Armies are supplied from either the capital region directly, or from the nearest outpost. Provided the outpost has the needed resources (and the amounts needed of course). If not, the army will look to the second nearest outpost and so on. Resources need to be brought to outposts so they can dispense them. For that, the outpost must be connected to the capital region or another outpost (if you're transferring resources from one outpost to another). If the connection is severed (because let's say, Prussia cut your territory in half), no supplies are coming, and your armies will have to make do with what is available. Infrastructure and railways make transport faster, so outposts are filled up more quickly.

And, of course, it’s on you to produce or procure in some way all the resources needed by your armies. The bulk is produced in your city-state, your capital, though you will be able to acquire resources from the other regions as well.

All of this was mostly for land armies... what's up with the airforce? I've seen screenshots; don't lie to me.

Airforce squadrons, your air armies, are assembled in the same fashion as battalions. Instead of Factories and Tank factories to produce armament, you'll use Aircraft factories. And instead of Military bases, you'll use Airbases to assemble Squadrons. That part is basically the same.

Controlling squadrons, moving them around... that's a different story. Unlike battalions that move from region to region, squadrons do not move around. They can only be transferred from airbase to airbase and squadrons can only be deployed into regions that have an airbase upgrade already built (and unoccupied of course). Transferring a squadron takes time, just like deployment of any army.

Once deployed to an airbase, however, a squadron has a wider area of operation than any other type of army. Squadrons can attack, or join a battle, that is 2 steps away. To explain more clearly, if a battalion can only move and attack a neighboring region, squadrons can attack targets 2 regions away (neighbor and neighbor of neighbor). This makes squadrons very potent and powerful but be careful: region garrisons have an entire section dedicated to air defenses which can be improved significantly.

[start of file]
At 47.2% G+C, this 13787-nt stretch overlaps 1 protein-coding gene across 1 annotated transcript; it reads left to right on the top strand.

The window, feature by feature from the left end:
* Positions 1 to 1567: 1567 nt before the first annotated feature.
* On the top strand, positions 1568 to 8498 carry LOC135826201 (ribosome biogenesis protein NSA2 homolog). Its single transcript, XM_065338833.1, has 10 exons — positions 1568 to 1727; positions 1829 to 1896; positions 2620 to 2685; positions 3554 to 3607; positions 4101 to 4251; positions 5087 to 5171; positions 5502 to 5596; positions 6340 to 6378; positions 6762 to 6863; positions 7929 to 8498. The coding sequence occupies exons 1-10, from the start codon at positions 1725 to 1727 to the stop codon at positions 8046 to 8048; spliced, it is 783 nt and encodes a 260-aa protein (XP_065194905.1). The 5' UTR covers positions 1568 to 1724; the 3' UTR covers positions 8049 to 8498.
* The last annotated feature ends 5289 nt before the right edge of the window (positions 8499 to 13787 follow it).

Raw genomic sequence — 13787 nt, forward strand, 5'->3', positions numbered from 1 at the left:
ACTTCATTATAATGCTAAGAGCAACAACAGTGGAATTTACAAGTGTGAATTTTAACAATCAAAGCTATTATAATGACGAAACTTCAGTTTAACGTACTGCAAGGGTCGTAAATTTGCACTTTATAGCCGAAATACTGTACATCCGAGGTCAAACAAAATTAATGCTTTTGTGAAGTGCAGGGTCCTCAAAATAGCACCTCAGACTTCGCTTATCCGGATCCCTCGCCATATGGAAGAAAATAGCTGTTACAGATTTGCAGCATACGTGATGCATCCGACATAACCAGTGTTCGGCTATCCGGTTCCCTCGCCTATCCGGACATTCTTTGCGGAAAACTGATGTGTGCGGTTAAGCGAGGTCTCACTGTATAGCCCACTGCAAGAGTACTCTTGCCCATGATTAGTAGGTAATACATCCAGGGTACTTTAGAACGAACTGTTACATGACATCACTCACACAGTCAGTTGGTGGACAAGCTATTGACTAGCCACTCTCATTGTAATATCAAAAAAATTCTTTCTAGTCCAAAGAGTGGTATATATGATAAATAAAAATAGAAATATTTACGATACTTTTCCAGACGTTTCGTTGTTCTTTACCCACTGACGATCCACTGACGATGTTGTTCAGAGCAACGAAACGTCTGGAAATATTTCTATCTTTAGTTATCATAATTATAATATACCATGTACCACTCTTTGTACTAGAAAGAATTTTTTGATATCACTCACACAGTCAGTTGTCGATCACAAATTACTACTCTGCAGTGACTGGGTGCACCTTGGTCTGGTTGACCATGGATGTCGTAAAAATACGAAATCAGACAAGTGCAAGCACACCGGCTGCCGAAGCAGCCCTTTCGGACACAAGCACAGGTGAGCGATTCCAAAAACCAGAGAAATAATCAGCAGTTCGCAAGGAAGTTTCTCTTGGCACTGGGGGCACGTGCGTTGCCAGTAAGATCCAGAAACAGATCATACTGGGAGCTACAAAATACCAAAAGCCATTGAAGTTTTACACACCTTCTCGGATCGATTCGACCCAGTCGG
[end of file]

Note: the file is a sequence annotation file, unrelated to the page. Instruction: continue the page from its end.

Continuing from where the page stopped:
Squadron units come in two types: bombers and fighters. The type names should give you a clue what they are good for...

And the navy? Anything special about managing naval fleets?

Indeed, there is something special. Navy fleets can only move across water (of course). To be more precise, fleets use a separate naval movement grid, points surrounding landmasses and crossing oceans. When these points are situated near land, fleets can bombard points on the land (armies, upgrades, garrison...).

Fleets are also used for specific tasks, like transferring battalions across the seas and oceans. It's pretty hard to think about the periods of World War 1 and 2 and NOT think of D-Day. Transferring battalions using fleets and making landfall into enemy territory can be really tricky and difficult, but sometimes it's your best option, especially if you mayhap soften the landing by first bombarding the local garrison and stationed army.

One of the key elements we want both the player and the AI to be able to do is implement naval blockades. This was (and is actually) commonly used as a strategy. Breaking through naval blockades will be immensely fun and rewarding on its own. Of course, this means that a whole new battle layer awaits when two (or more) fleets meet on the high seas to duke it out.

That's a lot of sections on fighting and being badass. Anything else you can do? Something less bloody?

Sure thing. Diplomacy is always an option. Seeing as Kaiserpunk is all about (well, not all, but a lot about) production, you conduct diplomacy also through or facilitated by production. Simple trading with another faction will increase your economic relationship, your economic bond. The more you trade (both ways), the better the relationship. After enough trade volume is achieved, you'll automatically sign an economic agreement. And that is, let's say, repeated several times with each level strengthening your economic relationship. The first agreement for example makes it possible to trade using your currency (cash). Until that point, that faction won't accept your currency. It means nothing to them; it has no value. You must trade goods like in the good 'ol days. But once the first agreement is signed, you can use your cash in trading, both to sell and buy resources. Opens a whole new world of possibilities.